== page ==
- Duration of response assessed using the RANO criteria. Duration of response is defined as the date from the first record of tumor remission to the progression or death from any cause
- DCR assessed using the RANO criteria. DCR is defined as complete plus partial response plus stable disease
- Adverse event recorded and analyzed based on the Common Terminology Criteria for Adverse Events (CTC-AE) version 5.0
- Quality of life assessment (The European Organization for Research and Treatment of Cancer Quality of Life Questionnaire [EORTC QLQ]-C30 and QLQ-BN20).,
Follow-up and response assessment
Patients will be followed up every 3 months for 3 years and every 6 months thereafter. Clinical examinations, neuroimaging, hematological assessments, and toxicity evaluation (CTCAE version 5.0) will be performed at each visit. Quality of life will be assessed using EORTC QLQ-C30 and QLQ-BN20. Additional follow-up will be conducted in the event of validated or suspected progression, and RANO criteria will be used to evaluate the treatment response.
A trained independent neuroradiologist will conduct a centrally retrospective review of all MRI scans based on the recent consensus recommendation for brain tumor imaging. A third independent neuroradiologist will review the images, if there is a discrepancy between the local and central neuroradiologist observations. According to the local response assessment, decisions regarding the treatment and eligibility for trials will be continuously made by local investigators. Post hoc data quality assurance will be provided by the central review.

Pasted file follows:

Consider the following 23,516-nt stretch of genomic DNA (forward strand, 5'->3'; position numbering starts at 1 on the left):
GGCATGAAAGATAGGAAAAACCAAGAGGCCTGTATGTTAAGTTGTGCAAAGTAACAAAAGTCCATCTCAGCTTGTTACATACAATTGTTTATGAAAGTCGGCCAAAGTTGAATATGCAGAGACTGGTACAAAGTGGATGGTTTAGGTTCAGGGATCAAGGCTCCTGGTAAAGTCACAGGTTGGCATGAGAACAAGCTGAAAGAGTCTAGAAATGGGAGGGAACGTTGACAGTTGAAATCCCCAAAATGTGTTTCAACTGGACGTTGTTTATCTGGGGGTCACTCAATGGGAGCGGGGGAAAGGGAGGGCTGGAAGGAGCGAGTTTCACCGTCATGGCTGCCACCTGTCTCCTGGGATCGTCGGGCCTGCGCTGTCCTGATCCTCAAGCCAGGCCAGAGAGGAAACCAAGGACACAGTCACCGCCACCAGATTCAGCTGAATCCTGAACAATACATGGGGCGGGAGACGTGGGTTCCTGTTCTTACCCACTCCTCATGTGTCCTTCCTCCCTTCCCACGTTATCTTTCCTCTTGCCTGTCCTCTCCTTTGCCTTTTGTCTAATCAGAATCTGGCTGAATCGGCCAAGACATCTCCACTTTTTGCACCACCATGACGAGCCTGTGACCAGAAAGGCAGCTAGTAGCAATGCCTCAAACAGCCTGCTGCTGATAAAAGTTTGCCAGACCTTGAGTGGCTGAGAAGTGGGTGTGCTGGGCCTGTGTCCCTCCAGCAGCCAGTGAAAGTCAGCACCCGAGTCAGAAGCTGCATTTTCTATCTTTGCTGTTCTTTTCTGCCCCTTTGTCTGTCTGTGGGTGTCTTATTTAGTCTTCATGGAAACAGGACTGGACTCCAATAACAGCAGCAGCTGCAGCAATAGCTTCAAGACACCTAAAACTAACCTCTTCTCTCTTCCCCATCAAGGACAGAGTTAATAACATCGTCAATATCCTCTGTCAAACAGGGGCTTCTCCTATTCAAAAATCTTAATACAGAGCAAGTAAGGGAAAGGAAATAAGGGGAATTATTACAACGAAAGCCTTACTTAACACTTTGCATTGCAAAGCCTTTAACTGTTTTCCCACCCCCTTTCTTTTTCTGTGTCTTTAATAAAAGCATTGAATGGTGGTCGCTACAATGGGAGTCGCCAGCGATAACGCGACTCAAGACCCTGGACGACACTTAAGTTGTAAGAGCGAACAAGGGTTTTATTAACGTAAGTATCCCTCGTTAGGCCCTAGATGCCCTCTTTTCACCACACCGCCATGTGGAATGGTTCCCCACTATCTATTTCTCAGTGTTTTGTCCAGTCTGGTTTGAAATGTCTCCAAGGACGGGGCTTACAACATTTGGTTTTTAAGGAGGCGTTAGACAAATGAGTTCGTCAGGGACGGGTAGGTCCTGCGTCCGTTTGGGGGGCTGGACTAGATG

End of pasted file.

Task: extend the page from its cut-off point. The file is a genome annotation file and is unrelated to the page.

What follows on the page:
Sample size and statistical considerations
Blinded researchers will perform all statistical analyses. The input data will be checked periodically for completeness and consistency. Analyzing data will be performed after verifying the consistency and plausibility of the reported data. The study is powered on the basis of the primary outcome. The sample size is based on the assumption that the experimental arm's PFS will increase to 12 months, as the Stupp and AVAGlio trials reported a median PFS of 7 months., According to a one-sided log-rank test at a significance level of 0.025 and a power of 80%, the required sample size is 120 patients. Due to 36 months of accrual and 24 months of follow-up, we determined that 150 patients (75 in each arm) are required for accrual, allowing for a 10% dropout rate.